US raids Iraqi oil workers; union calls for solidarity
Submitted by WW4 Report on Tue, 03/13/2007 – 04:50.
On March 5, the International Federation of Chemical, Energy, Mine and General Workers’ Unions (ICEM), the global union federation for oil workers, issued a call for “strong condemnation” by supporters of workers’ rights of US-led military raids on union offices in Baghdad on February 23 and 25. During the raids, targeting the General Federation of Iraqi Workers (GFIW), a member of the union’s security staff was arrested and office equipment was destroyed. On February 19, the Iraq Syndicate of Journalists was raided and computers and membership records were confiscated.
The ICEM statement says that it “is calling on trade unions worldwide to directly protest this unprovoked attack on a trade union federation that stands for nation building and bettering the living conditions inside Iraq.” The federation calls on “trade unions and others to write to Iraqi embassies in their home countries, as well as to send messages of solidarity to GFIW leaders that their efforts to build strong trade unions in Iraq will succeed and with it, fair and just reconstruction for all Iraqi people.”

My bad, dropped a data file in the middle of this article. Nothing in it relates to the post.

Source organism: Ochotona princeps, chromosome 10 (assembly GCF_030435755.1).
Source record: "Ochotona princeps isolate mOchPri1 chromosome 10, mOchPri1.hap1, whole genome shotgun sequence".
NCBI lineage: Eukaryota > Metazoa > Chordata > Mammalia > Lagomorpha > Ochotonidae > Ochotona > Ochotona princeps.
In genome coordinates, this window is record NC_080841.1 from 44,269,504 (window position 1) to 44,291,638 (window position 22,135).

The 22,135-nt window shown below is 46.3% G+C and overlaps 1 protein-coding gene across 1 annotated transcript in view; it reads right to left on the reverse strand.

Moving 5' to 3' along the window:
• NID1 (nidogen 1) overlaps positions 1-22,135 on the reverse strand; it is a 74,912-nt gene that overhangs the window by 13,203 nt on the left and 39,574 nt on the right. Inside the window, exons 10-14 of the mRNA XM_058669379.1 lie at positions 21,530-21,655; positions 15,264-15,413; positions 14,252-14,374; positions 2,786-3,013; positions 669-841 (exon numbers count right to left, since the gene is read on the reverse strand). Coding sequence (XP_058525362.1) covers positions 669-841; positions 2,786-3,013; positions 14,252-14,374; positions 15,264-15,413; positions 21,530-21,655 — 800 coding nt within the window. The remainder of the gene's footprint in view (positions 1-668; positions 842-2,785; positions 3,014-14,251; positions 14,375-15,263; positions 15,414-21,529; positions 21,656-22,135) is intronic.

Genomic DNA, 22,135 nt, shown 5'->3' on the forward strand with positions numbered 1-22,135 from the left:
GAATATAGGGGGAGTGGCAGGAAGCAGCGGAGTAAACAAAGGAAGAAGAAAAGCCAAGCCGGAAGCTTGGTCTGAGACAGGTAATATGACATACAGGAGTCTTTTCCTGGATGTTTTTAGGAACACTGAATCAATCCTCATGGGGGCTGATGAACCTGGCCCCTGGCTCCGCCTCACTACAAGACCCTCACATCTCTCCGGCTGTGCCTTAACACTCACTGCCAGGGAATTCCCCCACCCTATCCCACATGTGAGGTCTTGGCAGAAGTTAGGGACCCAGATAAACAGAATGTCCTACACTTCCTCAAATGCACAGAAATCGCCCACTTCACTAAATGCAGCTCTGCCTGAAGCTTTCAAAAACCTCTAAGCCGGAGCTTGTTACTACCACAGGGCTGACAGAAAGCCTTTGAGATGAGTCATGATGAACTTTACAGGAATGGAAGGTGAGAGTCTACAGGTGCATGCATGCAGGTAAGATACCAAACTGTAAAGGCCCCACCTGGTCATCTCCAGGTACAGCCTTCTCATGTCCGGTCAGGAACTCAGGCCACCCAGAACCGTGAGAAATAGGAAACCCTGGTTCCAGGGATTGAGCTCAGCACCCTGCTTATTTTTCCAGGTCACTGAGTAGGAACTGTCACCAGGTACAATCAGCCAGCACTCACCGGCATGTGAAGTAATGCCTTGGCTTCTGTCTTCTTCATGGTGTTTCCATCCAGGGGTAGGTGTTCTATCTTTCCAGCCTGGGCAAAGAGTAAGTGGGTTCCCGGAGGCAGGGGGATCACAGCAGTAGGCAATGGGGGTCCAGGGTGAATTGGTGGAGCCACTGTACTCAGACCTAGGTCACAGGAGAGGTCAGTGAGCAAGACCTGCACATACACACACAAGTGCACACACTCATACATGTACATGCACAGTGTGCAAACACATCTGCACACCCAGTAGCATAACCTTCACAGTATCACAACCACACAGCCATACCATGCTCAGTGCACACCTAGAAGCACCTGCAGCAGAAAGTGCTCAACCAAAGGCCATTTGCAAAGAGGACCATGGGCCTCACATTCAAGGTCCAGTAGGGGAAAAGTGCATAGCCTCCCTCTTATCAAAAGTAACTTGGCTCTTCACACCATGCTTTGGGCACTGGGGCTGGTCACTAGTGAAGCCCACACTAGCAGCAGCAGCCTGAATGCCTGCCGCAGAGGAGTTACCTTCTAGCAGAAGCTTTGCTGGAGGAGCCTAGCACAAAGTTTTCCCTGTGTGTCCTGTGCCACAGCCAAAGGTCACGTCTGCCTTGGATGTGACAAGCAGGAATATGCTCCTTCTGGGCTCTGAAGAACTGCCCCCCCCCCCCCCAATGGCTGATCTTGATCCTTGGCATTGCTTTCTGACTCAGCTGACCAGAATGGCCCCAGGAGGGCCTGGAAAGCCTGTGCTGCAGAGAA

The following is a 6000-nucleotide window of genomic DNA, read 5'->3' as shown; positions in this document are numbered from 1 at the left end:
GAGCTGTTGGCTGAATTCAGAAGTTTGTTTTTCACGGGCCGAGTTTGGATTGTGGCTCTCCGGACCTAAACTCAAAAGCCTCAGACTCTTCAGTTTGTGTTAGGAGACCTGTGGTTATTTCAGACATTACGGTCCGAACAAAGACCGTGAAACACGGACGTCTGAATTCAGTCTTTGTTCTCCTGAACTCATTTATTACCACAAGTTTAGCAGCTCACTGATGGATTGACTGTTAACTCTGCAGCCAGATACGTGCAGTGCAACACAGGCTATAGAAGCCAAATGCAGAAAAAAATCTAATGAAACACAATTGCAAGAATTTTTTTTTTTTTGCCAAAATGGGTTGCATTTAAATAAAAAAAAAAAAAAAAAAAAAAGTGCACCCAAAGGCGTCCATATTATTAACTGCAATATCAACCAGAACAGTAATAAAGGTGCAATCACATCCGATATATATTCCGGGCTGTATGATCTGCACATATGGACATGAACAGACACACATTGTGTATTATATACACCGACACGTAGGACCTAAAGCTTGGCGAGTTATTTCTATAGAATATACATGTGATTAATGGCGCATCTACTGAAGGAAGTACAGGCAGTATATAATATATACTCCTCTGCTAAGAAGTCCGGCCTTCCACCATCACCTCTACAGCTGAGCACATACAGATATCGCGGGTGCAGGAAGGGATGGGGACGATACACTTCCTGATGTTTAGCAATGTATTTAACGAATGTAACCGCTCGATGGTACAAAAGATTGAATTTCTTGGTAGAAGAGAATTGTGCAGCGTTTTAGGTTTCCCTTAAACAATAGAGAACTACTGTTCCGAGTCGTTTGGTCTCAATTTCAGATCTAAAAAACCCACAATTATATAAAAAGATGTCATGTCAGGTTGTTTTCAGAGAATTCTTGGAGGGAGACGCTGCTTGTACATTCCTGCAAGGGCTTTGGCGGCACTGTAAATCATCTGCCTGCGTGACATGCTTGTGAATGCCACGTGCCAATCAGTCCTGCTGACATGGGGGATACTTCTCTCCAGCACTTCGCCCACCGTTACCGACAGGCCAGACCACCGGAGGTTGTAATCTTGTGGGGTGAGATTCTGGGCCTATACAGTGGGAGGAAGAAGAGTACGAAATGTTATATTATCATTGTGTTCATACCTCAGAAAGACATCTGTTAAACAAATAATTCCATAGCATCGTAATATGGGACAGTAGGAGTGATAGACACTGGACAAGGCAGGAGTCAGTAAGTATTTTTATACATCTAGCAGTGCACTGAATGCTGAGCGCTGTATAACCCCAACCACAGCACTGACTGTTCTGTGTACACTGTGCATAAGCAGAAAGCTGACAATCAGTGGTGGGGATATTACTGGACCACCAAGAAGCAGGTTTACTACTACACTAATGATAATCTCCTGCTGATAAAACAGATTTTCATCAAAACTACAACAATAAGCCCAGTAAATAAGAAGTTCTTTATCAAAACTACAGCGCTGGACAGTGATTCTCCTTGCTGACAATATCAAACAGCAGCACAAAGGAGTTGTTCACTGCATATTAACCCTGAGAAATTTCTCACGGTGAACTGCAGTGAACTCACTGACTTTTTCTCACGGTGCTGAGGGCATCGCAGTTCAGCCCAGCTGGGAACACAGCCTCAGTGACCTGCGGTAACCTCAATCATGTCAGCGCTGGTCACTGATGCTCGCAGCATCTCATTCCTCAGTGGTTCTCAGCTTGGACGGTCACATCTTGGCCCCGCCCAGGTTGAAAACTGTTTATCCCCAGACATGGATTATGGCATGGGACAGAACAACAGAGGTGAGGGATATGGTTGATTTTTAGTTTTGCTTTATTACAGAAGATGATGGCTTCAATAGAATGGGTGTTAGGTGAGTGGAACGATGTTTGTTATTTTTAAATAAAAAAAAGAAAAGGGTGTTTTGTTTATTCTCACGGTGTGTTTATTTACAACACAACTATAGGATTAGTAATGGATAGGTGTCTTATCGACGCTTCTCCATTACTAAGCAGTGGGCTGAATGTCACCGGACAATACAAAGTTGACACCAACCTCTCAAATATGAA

Trade unions are asked to register a protest with the Iraqi embassy or consulate in their country by visiting . They are also strongly urged to write to GFIW leaders in Baghdad to tell them they protest these forceful and menacing acts…
“These attacks are a clear violation of fundamental human and trade union rights,” wrote ICEM general secretary Manfred Warda in a letter to Iraq’s prime minister, Nouri al Maliki. “They are also a cynical attempt to not only harass the trade union movement of your country, but to limit their ability to communicate with both their members and their international contacts.
“This is appalling, particularly at the present time. Genuine and democratic trade unions are a cornerstone of democracy and at the same time are a force for reconciliation, peace and stability in a society.”
Robin Penn for Left Green Weekly, March 8